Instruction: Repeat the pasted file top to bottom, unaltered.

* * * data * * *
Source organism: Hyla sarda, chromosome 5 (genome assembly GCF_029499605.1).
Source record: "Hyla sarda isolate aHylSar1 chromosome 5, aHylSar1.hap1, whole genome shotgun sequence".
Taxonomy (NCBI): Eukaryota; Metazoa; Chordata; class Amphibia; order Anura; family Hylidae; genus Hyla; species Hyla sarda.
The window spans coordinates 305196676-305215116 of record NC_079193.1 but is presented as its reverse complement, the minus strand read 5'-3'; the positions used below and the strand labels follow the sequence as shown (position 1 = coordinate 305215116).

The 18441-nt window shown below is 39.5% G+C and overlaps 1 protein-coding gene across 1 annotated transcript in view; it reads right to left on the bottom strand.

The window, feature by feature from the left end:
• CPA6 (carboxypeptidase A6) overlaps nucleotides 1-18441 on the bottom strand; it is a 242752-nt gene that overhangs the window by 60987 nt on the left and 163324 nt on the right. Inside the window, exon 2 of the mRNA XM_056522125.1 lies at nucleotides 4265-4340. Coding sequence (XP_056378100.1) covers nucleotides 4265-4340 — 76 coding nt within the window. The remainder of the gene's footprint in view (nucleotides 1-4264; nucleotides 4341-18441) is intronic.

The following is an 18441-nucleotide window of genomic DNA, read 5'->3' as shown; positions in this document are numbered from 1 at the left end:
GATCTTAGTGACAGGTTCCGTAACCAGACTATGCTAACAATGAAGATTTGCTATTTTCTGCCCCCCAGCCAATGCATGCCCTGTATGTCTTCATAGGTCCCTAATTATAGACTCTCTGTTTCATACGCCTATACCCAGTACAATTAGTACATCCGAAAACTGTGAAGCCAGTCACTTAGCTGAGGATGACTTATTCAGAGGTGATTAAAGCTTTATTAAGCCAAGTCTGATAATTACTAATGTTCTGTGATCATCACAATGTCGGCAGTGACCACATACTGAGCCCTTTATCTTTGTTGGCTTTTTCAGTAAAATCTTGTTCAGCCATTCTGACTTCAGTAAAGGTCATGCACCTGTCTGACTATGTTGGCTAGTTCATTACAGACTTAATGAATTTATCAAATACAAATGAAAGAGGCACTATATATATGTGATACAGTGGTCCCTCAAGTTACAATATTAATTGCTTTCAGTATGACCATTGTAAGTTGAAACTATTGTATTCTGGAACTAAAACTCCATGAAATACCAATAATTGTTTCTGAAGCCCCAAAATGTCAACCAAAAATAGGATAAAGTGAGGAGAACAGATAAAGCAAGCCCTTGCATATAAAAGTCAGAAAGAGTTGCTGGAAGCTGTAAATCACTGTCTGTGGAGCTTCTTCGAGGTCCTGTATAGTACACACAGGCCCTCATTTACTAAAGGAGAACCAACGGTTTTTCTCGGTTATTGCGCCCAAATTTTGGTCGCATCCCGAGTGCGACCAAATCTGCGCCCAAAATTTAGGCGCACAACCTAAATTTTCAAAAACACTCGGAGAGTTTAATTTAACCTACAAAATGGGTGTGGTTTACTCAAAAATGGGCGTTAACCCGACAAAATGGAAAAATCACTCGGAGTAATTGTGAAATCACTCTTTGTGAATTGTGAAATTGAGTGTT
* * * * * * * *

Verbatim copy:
Source organism: Hyla sarda, chromosome 5 (genome assembly GCF_029499605.1).
Source record: "Hyla sarda isolate aHylSar1 chromosome 5, aHylSar1.hap1, whole genome shotgun sequence".
Taxonomy (NCBI): Eukaryota; Metazoa; Chordata; class Amphibia; order Anura; family Hylidae; genus Hyla; species Hyla sarda.
The window spans coordinates 305196676-305215116 of record NC_079193.1 but is presented as its reverse complement, the minus strand read 5'-3'; the positions used below and the strand labels follow the sequence as shown (position 1 = coordinate 305215116).

The 18441-nt window shown below is 39.5% G+C and overlaps 1 protein-coding gene across 1 annotated transcript in view; it reads right to left on the bottom strand.

The window, feature by feature from the left end:
• CPA6 (carboxypeptidase A6) overlaps nucleotides 1-18441 on the bottom strand; it is a 242752-nt gene that overhangs the window by 60987 nt on the left and 163324 nt on the right. Inside the window, exon 2 of the mRNA XM_056522125.1 lies at nucleotides 4265-4340. Coding sequence (XP_056378100.1) covers nucleotides 4265-4340 — 76 coding nt within the window. The remainder of the gene's footprint in view (nucleotides 1-4264; nucleotides 4341-18441) is intronic.

The following is an 18441-nucleotide window of genomic DNA, read 5'->3' as shown; positions in this document are numbered from 1 at the left end:
GATCTTAGTGACAGGTTCCGTAACCAGACTATGCTAACAATGAAGATTTGCTATTTTCTGCCCCCCAGCCAATGCATGCCCTGTATGTCTTCATAGGTCCCTAATTATAGACTCTCTGTTTCATACGCCTATACCCAGTACAATTAGTACATCCGAAAACTGTGAAGCCAGTCACTTAGCTGAGGATGACTTATTCAGAGGTGATTAAAGCTTTATTAAGCCAAGTCTGATAATTACTAATGTTCTGTGATCATCACAATGTCGGCAGTGACCACATACTGAGCCCTTTATCTTTGTTGGCTTTTTCAGTAAAATCTTGTTCAGCCATTCTGACTTCAGTAAAGGTCATGCACCTGTCTGACTATGTTGGCTAGTTCATTACAGACTTAATGAATTTATCAAATACAAATGAAAGAGGCACTATATATATGTGATACAGTGGTCCCTCAAGTTACAATATTAATTGCTTTCAGTATGACCATTGTAAGTTGAAACTATTGTATTCTGGAACTAAAACTCCATGAAATACCAATAATTGTTTCTGAAGCCCCAAAATGTCAACCAAAAATAGGATAAAGTGAGGAGAACAGATAAAGCAAGCCCTTGCATATAAAAGTCAGAAAGAGTTGCTGGAAGCTGTAAATCACTGTCTGTGGAGCTTCTTCGAGGTCCTGTATAGTACACACAGGCCCTCATTTACTAAAGGAGAACCAACGGTTTTTCTCGGTTATTGCGCCCAAATTTTGGTCGCATCCCGAGTGCGACCAAATCTGCGCCCAAAATTTAGGCGCACAACCTAAATTTTCAAAAACACTCGGAGAGTTTAATTTAACCTACAAAATGGGTGTGGTTTACTCAAAAATGGGCGTTAACCCGACAAAATGGAAAAATCACTCGGAGTAATTGTGAAATCACTCTTTGTGAATTGTGAAATTGAGTGTT